Red Mountain Pass: The Million Dollar Highway
U.S. Highway 550 - Red Mountain Pass
Red Mountain Pass, or a section of U.S. Highway 550 that travels through the San Juan Mountains, is one of Colorado's most dangerous mountain passes. It's also part of the San Juan Skyway, a scenic byway route between Ouray, Silverton and Durango. Most of these treacherous mountain passes started out as horse trails or stagecoach roads leading to mining camps that popped up during our Gold Rush era, from about 1858-1876. The early placer gold deposits gave out quickly, leading miners to explore the ore-rich veins of gold and silver in the high country.
The Million Dollar Highway is the section of U.S. 550 that connects Ouray to Silverton in the San Juan Mountains. It is consistently listed in the top ten lists of scenic highways in the United States, and for good reason. It twists and turns through the mountains and gives drivers spectacular views of the Uncompahgre Gorge. This route was vital to the Victorian-age mining towns of Durango, Silverton, and Ouray. You can also visit the Red Mountain Mining District ghost towns of Ironton and Red Mountain City. If you want to see these beautiful, scenic vistas and our history as a mining state, this is one area you don’t want to overlook. In addition to driving over Red Mountain Pass, sightseers can experience the spectacular San Juan Mountain scape via the Colorado & Southern Railroad, a scenic train out of Leadville.
Into the Twentieth Century and Beyond
The Million Dollar Highway name is subject to debate. Some say it was because it cost a million dollars to build. Others have said that after traveling over it in a stagecoach, a female passenger exclaimed, “I wouldn’t take that road again if they offered me a million dollars!” No matter how it got its name, it is worth driving over if you seek a thrilling, white-knuckle road trip.
History of Red Mountain Pass
Back in 1880, the road from Ouray to Red Mountain Pass was built by the Ouray and San Juan Wagon and Road Company. By 1882 they had run out of money, and though some progress had been made up the “impassable” cliffs, it was still unfinished. This was when Otto Mears, known as the “Pathfinder of the San Juans,” entered the story. He earned the Pathfinder title because he had engineered many difficult road projects in the San Juans. He offered to purchase a 54% interest in the project and designated it to become a toll road. After using a much more experienced crew and lots of dynamite to blast through solid rock at a cost of $40,000 per mile, they completed an 8.5-mile section of the most difficult part of the road. Mears and his crews extended the road along Red Mountain Creek, over the pass, down Mineral Creek, and into Silverton.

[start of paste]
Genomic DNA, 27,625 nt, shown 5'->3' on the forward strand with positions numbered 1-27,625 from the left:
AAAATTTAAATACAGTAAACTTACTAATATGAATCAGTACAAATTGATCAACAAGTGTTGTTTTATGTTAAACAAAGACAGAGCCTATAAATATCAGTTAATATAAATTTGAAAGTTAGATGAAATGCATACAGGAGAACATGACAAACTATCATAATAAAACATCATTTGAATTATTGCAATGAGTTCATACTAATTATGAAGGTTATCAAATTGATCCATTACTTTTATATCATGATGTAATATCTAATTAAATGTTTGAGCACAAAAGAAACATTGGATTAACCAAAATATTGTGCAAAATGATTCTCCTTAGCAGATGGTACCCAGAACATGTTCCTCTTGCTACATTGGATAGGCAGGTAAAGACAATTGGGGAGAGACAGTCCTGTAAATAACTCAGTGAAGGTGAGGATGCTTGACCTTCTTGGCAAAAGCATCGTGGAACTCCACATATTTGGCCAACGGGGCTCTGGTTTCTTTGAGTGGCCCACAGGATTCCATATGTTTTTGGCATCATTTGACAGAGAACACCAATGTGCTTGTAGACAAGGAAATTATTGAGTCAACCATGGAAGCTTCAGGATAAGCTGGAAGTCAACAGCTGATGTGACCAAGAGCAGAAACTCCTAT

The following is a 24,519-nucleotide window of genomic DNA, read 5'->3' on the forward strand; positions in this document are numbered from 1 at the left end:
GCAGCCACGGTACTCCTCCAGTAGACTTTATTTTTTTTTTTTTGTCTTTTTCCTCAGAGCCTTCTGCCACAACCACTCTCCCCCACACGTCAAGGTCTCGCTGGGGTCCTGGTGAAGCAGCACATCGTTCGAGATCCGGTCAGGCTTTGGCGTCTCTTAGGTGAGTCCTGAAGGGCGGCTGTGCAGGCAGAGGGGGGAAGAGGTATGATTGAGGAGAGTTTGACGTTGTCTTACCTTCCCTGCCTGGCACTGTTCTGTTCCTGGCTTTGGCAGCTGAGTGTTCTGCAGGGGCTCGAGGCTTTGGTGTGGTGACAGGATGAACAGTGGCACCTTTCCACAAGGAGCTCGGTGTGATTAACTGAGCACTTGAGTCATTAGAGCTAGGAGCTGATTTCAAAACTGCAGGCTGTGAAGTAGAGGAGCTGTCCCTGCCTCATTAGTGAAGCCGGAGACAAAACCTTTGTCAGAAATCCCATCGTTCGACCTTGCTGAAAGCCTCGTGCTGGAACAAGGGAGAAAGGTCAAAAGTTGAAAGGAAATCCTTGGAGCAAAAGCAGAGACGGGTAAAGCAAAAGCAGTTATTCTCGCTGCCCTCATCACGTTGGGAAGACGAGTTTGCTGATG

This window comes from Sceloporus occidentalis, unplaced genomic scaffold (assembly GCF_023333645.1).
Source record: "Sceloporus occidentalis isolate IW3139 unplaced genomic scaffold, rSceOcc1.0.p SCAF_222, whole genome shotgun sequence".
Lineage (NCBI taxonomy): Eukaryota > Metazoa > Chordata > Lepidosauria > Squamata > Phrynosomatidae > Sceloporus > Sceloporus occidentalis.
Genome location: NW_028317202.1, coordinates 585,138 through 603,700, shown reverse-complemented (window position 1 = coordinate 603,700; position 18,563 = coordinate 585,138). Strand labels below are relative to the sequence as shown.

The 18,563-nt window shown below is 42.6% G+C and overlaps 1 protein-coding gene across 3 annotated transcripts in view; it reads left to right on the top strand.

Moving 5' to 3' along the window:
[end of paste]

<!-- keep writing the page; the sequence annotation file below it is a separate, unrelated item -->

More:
The road was completed in 1883, and Mears oversaw building a narrow gauge railroad and stage line. Mears charged users a toll to use the road, from $5 for a team and wagon to $1 for a saddle animal such as a mule or horse. He was trying to recoup some of the money he had invested. He also narrowed the road a few miles outside Ouray to ensure people couldn’t sidestep paying the toll fees. When many of the local workers and business owners complained about the fees and turned on Mears, the county took over road maintenance in 1887. Otto Mears continued to build a railroad line connecting the mining district to Silverton. But it turned out the final section of the road was too steep for rail operations, and the plan was abandoned.
The End of the Silver Boom
The silver began to play out, the mining boom had slackened, and the automobile was coming onto the scene all over the country. The Silverton Railroad closed in 1921, and intrepid pilots of the new-fangled “horseless carriage” began to drive up and over Red Mountain Pass.
The first motorized vehicle drove over the pass in 1910, and Mear’s road operated as a toll road until the nineteen twenties when the Colorado Department of Highways upgraded the road significantly and merged it into U.S. 550. Much of Mear’s original work was improved, but one feature remains to this day. The 200 foot long, 17 foot wide Ouray Tunnel was designed and constructed so well that it is still an integral part of the modern highway. You will drive through it if you decide to take this breathtaking road trip.
Where is Red Mountain Pass? - Southwest Colorado.
The Million Dollar Highway (MDH) is part of US Highway 550 and runs between Ouray and Silverton. The highest point is 11,018’ at the summit of Red Mountain Pass. It is a part of the San Juan Skyway, a 224-mile-long loop through some of the most scenic terrain in the country. Remember this, many parts of the MDH have no guard rails at all. This allows the snow plows to push the snow (over 300 inches per year!) off the road and over the edge. Pay attention to the weather, keep your eyes on the road, and slow down nad be prepared for mountain driving, no matter what kind of fancy vehicle you drive.
Source: Legends of America website